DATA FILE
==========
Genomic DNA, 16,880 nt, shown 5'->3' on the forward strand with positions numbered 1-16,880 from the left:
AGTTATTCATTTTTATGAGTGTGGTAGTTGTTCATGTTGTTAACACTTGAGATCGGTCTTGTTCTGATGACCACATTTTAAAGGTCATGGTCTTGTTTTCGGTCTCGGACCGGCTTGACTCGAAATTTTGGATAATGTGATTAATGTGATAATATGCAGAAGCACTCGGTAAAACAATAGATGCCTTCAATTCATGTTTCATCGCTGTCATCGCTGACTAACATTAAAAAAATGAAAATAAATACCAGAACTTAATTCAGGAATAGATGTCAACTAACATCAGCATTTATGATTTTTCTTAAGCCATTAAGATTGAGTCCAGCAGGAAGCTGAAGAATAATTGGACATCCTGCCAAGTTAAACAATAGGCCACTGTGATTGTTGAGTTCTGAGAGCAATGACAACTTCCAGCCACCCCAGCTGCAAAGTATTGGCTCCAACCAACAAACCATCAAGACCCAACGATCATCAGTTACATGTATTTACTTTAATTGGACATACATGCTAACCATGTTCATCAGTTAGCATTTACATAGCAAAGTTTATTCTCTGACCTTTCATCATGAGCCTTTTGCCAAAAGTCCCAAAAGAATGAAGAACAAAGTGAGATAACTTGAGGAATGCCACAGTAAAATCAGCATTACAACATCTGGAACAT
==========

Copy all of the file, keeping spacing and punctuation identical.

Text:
Genomic DNA, 16,880 nt, shown 5'->3' on the forward strand with positions numbered 1-16,880 from the left:
AGTTATTCATTTTTATGAGTGTGGTAGTTGTTCATGTTGTTAACACTTGAGATCGGTCTTGTTCTGATGACCACATTTTAAAGGTCATGGTCTTGTTTTCGGTCTCGGACCGGCTTGACTCGAAATTTTGGATAATGTGATTAATGTGATAATATGCAGAAGCACTCGGTAAAACAATAGATGCCTTCAATTCATGTTTCATCGCTGTCATCGCTGACTAACATTAAAAAAATGAAAATAAATACCAGAACTTAATTCAGGAATAGATGTCAACTAACATCAGCATTTATGATTTTTCTTAAGCCATTAAGATTGAGTCCAGCAGGAAGCTGAAGAATAATTGGACATCCTGCCAAGTTAAACAATAGGCCACTGTGATTGTTGAGTTCTGAGAGCAATGACAACTTCCAGCCACCCCAGCTGCAAAGTATTGGCTCCAACCAACAAACCATCAAGACCCAACGATCATCAGTTACATGTATTTACTTTAATTGGACATACATGCTAACCATGTTCATCAGTTAGCATTTACATAGCAAAGTTTATTCTCTGACCTTTCATCATGAGCCTTTTGCCAAAAGTCCCAAAAGAATGAAGAACAAAGTGAGATAACTTGAGGAATGCCACAGTAAAATCAGCATTACAACATCTGGAACAT